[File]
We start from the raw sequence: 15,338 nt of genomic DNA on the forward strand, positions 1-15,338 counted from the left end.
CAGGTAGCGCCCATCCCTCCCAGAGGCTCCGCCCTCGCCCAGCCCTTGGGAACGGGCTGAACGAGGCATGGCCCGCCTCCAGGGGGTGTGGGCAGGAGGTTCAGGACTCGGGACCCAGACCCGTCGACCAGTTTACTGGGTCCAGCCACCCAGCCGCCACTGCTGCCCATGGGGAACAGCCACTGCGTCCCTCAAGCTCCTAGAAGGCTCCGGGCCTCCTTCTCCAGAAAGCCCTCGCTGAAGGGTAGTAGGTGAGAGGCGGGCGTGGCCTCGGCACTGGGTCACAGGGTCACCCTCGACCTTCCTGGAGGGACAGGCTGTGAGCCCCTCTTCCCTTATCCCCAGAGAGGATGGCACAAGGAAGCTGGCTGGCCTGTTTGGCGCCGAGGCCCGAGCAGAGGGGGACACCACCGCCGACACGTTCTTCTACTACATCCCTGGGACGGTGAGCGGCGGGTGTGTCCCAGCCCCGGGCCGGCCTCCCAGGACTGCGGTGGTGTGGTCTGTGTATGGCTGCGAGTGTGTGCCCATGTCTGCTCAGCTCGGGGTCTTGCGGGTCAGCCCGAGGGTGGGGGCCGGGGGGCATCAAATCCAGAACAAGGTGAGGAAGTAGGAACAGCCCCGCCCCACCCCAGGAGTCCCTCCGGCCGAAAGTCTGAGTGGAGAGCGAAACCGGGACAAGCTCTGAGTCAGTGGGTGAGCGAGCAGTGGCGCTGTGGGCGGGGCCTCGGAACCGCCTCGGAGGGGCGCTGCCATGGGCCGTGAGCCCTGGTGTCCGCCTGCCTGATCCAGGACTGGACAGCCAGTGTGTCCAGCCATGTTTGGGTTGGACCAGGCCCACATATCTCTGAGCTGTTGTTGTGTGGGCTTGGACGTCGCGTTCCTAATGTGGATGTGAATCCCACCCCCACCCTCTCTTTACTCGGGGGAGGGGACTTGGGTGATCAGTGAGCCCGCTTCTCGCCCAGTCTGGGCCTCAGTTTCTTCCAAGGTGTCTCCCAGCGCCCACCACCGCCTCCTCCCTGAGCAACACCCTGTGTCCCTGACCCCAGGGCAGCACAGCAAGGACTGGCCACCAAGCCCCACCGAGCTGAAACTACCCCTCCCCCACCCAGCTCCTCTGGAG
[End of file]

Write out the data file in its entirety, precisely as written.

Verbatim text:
We start from the raw sequence: 15,338 nt of genomic DNA on the forward strand, positions 1-15,338 counted from the left end.
CAGGTAGCGCCCATCCCTCCCAGAGGCTCCGCCCTCGCCCAGCCCTTGGGAACGGGCTGAACGAGGCATGGCCCGCCTCCAGGGGGTGTGGGCAGGAGGTTCAGGACTCGGGACCCAGACCCGTCGACCAGTTTACTGGGTCCAGCCACCCAGCCGCCACTGCTGCCCATGGGGAACAGCCACTGCGTCCCTCAAGCTCCTAGAAGGCTCCGGGCCTCCTTCTCCAGAAAGCCCTCGCTGAAGGGTAGTAGGTGAGAGGCGGGCGTGGCCTCGGCACTGGGTCACAGGGTCACCCTCGACCTTCCTGGAGGGACAGGCTGTGAGCCCCTCTTCCCTTATCCCCAGAGAGGATGGCACAAGGAAGCTGGCTGGCCTGTTTGGCGCCGAGGCCCGAGCAGAGGGGGACACCACCGCCGACACGTTCTTCTACTACATCCCTGGGACGGTGAGCGGCGGGTGTGTCCCAGCCCCGGGCCGGCCTCCCAGGACTGCGGTGGTGTGGTCTGTGTATGGCTGCGAGTGTGTGCCCATGTCTGCTCAGCTCGGGGTCTTGCGGGTCAGCCCGAGGGTGGGGGCCGGGGGGCATCAAATCCAGAACAAGGTGAGGAAGTAGGAACAGCCCCGCCCCACCCCAGGAGTCCCTCCGGCCGAAAGTCTGAGTGGAGAGCGAAACCGGGACAAGCTCTGAGTCAGTGGGTGAGCGAGCAGTGGCGCTGTGGGCGGGGCCTCGGAACCGCCTCGGAGGGGCGCTGCCATGGGCCGTGAGCCCTGGTGTCCGCCTGCCTGATCCAGGACTGGACAGCCAGTGTGTCCAGCCATGTTTGGGTTGGACCAGGCCCACATATCTCTGAGCTGTTGTTGTGTGGGCTTGGACGTCGCGTTCCTAATGTGGATGTGAATCCCACCCCCACCCTCTCTTTACTCGGGGGAGGGGACTTGGGTGATCAGTGAGCCCGCTTCTCGCCCAGTCTGGGCCTCAGTTTCTTCCAAGGTGTCTCCCAGCGCCCACCACCGCCTCCTCCCTGAGCAACACCCTGTGTCCCTGACCCCAGGGCAGCACAGCAAGGACTGGCCACCAAGCCCCACCGAGCTGAAACTACCCCTCCCCCACCCAGCTCCTCTGGAG